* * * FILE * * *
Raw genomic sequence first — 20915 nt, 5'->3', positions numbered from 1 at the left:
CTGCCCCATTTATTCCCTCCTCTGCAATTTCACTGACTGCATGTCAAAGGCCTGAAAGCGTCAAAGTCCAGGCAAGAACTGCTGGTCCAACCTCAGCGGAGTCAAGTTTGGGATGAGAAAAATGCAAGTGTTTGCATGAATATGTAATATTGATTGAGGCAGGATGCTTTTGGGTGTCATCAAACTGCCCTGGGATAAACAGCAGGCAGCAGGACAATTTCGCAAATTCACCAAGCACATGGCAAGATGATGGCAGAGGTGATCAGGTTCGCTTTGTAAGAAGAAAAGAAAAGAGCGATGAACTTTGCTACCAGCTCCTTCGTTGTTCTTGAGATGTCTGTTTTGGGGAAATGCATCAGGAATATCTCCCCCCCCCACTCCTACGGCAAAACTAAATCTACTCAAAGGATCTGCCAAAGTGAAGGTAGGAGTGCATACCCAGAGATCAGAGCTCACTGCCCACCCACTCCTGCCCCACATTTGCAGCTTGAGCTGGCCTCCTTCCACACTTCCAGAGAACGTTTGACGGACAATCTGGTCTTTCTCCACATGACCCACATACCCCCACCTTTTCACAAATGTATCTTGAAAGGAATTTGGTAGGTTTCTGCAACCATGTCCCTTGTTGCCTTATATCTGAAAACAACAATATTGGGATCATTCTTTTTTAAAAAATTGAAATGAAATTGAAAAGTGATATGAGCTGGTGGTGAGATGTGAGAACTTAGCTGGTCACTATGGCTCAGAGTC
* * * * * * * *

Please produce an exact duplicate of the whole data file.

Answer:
Raw genomic sequence first — 20915 nt, 5'->3', positions numbered from 1 at the left:
CTGCCCCATTTATTCCCTCCTCTGCAATTTCACTGACTGCATGTCAAAGGCCTGAAAGCGTCAAAGTCCAGGCAAGAACTGCTGGTCCAACCTCAGCGGAGTCAAGTTTGGGATGAGAAAAATGCAAGTGTTTGCATGAATATGTAATATTGATTGAGGCAGGATGCTTTTGGGTGTCATCAAACTGCCCTGGGATAAACAGCAGGCAGCAGGACAATTTCGCAAATTCACCAAGCACATGGCAAGATGATGGCAGAGGTGATCAGGTTCGCTTTGTAAGAAGAAAAGAAAAGAGCGATGAACTTTGCTACCAGCTCCTTCGTTGTTCTTGAGATGTCTGTTTTGGGGAAATGCATCAGGAATATCTCCCCCCCCCACTCCTACGGCAAAACTAAATCTACTCAAAGGATCTGCCAAAGTGAAGGTAGGAGTGCATACCCAGAGATCAGAGCTCACTGCCCACCCACTCCTGCCCCACATTTGCAGCTTGAGCTGGCCTCCTTCCACACTTCCAGAGAACGTTTGACGGACAATCTGGTCTTTCTCCACATGACCCACATACCCCCACCTTTTCACAAATGTATCTTGAAAGGAATTTGGTAGGTTTCTGCAACCATGTCCCTTGTTGCCTTATATCTGAAAACAACAATATTGGGATCATTCTTTTTTAAAAAATTGAAATGAAATTGAAAAGTGATATGAGCTGGTGGTGAGATGTGAGAACTTAGCTGGTCACTATGGCTCAGAGTC